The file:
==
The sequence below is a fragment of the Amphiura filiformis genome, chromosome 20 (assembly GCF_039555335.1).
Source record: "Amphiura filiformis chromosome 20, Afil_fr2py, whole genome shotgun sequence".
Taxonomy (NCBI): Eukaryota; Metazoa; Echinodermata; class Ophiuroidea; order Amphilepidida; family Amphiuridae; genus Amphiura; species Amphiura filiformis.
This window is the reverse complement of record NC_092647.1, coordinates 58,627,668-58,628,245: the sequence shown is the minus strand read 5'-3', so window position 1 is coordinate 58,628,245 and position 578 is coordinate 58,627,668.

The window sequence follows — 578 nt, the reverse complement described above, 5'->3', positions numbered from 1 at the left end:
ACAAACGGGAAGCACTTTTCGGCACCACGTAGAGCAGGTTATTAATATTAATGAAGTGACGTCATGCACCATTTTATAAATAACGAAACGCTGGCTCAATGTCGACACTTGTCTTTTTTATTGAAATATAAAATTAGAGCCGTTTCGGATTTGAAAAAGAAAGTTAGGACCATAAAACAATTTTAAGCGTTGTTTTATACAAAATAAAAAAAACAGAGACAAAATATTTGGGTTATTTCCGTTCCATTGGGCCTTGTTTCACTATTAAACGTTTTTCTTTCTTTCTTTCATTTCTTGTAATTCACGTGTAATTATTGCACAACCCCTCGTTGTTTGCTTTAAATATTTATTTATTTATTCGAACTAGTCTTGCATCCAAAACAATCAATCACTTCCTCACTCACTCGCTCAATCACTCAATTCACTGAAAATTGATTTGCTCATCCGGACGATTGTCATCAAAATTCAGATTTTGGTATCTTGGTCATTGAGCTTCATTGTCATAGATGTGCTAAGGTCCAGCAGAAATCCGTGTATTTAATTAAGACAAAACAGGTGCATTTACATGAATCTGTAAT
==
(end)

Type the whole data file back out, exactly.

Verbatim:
The sequence below is a fragment of the Amphiura filiformis genome, chromosome 20 (assembly GCF_039555335.1).
Source record: "Amphiura filiformis chromosome 20, Afil_fr2py, whole genome shotgun sequence".
Taxonomy (NCBI): Eukaryota; Metazoa; Echinodermata; class Ophiuroidea; order Amphilepidida; family Amphiuridae; genus Amphiura; species Amphiura filiformis.
This window is the reverse complement of record NC_092647.1, coordinates 58,627,668-58,628,245: the sequence shown is the minus strand read 5'-3', so window position 1 is coordinate 58,628,245 and position 578 is coordinate 58,627,668.

The window sequence follows — 578 nt, the reverse complement described above, 5'->3', positions numbered from 1 at the left end:
ACAAACGGGAAGCACTTTTCGGCACCACGTAGAGCAGGTTATTAATATTAATGAAGTGACGTCATGCACCATTTTATAAATAACGAAACGCTGGCTCAATGTCGACACTTGTCTTTTTTATTGAAATATAAAATTAGAGCCGTTTCGGATTTGAAAAAGAAAGTTAGGACCATAAAACAATTTTAAGCGTTGTTTTATACAAAATAAAAAAAACAGAGACAAAATATTTGGGTTATTTCCGTTCCATTGGGCCTTGTTTCACTATTAAACGTTTTTCTTTCTTTCTTTCATTTCTTGTAATTCACGTGTAATTATTGCACAACCCCTCGTTGTTTGCTTTAAATATTTATTTATTTATTCGAACTAGTCTTGCATCCAAAACAATCAATCACTTCCTCACTCACTCGCTCAATCACTCAATTCACTGAAAATTGATTTGCTCATCCGGACGATTGTCATCAAAATTCAGATTTTGGTATCTTGGTCATTGAGCTTCATTGTCATAGATGTGCTAAGGTCCAGCAGAAATCCGTGTATTTAATTAAGACAAAACAGGTGCATTTACATGAATCTGTAAT